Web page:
Former prime minister Stephen Harper says Canadian leaders have to find a way to get along with U.S. President Donald Trump because of Canada’s “overwhelming” dependence on the U.S. as an economic and geopolitical partner.
Harper made his remarks during a panel session with former British prime minister Tony Blair at the Raisina Dialogue, a geopolitical summit held in New Delhi and sponsored by the Indian government, on Tuesday.
“Every year, I would go to New York on business and [Trump] was on a list of people that asked to meet me but we never actually met,” Harper said when asked about his impressions of Trump. “But I know many of the people around him, I think I’ve got a pretty good picture.”
Without mentioning Prime Minister Justin Trudeau by name, Harper said he believes it’s important that “a smart Canadian prime minister” gets a few things right when dealing with the American president.
“First of all, he establishes — to the best of his ability — a good personal relationship with the president of the United States, regardless of that president’s personality or political party,” said Harper.
“Secondly, a smart prime minister of Canada — because we can often be off the radar in Washington — goes out of his way to show when we are onside with the United States how we can be a useful partner in furthering the United States’ global role because that’s ultimately in our interests.
“If you do those two things correctly, that is the basis on which you can then respectfully disagree when you need to.”
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Trump and some of his aides have hurled insults at Trudeau during testy trade talks over the past year.
Following the G7 summit last summer, Trump described Trudeau’s behaviour as “meek and mild” and accused Trudeau of making “false statements” at a press conference.
In the days that followed, Trump’s economic advisor Larry Kudlow told CNN that Trudeau “stabbed us in the back,” while trade advisor Peter Navarro told Fox News that there’s a “special place in hell” for Trudeau, who he accused of engaging in “bad-faith diplomacy.”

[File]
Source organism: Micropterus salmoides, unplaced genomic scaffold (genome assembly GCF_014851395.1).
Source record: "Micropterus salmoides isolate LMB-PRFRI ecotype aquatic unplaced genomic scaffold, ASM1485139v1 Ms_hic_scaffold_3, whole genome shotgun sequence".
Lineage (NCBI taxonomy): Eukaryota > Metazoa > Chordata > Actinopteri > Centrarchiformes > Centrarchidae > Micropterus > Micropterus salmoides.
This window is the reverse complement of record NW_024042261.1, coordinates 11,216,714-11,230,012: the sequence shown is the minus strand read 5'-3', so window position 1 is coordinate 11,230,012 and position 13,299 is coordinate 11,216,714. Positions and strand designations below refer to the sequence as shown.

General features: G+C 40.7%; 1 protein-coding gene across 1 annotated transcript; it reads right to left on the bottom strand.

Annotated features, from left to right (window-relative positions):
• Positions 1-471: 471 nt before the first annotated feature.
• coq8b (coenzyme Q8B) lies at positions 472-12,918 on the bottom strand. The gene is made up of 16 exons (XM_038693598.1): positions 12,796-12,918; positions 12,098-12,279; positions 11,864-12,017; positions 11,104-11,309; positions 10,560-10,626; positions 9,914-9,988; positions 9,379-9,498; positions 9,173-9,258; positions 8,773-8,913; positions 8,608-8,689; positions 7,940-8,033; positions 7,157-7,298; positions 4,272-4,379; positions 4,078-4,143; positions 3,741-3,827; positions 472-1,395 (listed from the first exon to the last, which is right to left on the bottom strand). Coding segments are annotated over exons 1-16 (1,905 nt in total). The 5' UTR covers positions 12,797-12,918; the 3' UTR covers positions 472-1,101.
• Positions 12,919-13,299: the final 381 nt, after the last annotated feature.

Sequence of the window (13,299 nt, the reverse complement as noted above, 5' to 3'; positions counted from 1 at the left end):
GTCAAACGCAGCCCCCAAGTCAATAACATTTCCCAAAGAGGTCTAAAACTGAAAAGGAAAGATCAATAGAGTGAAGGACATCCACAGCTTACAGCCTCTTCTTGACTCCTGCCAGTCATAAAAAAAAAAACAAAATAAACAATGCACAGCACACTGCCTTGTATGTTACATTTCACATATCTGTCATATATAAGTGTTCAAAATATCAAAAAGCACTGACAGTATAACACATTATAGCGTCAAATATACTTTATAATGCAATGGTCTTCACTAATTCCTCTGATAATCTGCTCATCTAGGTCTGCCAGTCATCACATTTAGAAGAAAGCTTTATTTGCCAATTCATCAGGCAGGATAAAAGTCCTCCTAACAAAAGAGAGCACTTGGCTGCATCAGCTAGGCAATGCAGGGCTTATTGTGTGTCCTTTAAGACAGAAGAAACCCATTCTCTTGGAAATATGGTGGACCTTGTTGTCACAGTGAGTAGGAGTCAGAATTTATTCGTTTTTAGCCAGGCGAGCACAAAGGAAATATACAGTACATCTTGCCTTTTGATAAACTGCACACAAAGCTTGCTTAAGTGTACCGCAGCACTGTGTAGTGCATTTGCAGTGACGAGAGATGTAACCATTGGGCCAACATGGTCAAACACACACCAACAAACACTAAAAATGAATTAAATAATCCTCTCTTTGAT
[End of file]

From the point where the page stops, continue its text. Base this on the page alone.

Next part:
Trump has occasionally used Trudeau’s first name derisively, slamming “Justin” in a series of tweets in the wake of the G7 summit.
In November, Trudeau used a press conference with Trump to encourage “Donald” to drop tariffs on steel and aluminum.
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Harper said at the summit that the majority of Canada’s trade is with the U.S. while Canada’s “security and values interests” are linked to America’s, making it important for the two countries to maintain a strong relationship.
The Conservative former prime minister also met with Indian Prime Minister Narendra Modi, and presented Modi with a copy of his new book.
The pair “exchanged views on developments in India-Canada relations, main global trends and cooperation among democracies,” Modi’s office said in a statement.
Harper also heaped praise on “my friend” Modi, calling him “the most significant leader of India since Independence.”
Harper’s visit to India comes three months after Conservative Leader Andrew Scheer’s trip to the South Asian country, which Scheer said he used to pitch Canadian oil and foreign policy cooperation to Modi.
It also comes less than a year after Trudeau’s troubled state visit to India.
Trudeau’s trip was marred by the invitation of convicted attempted murderer Jaspal Atwal to official events, with the National Security and Intelligence Committee issuing a report last month blaming several failings in the government’s vetting system for guest lists on foreign visits.
Security sources told Global News’ Ottawa bureau chief Mercedes Stephenson that they believed the Prime Minister’s Office redacted the report to try and transfer the blame for security lapses to the RCMP, CSIS and other intelligence agencies.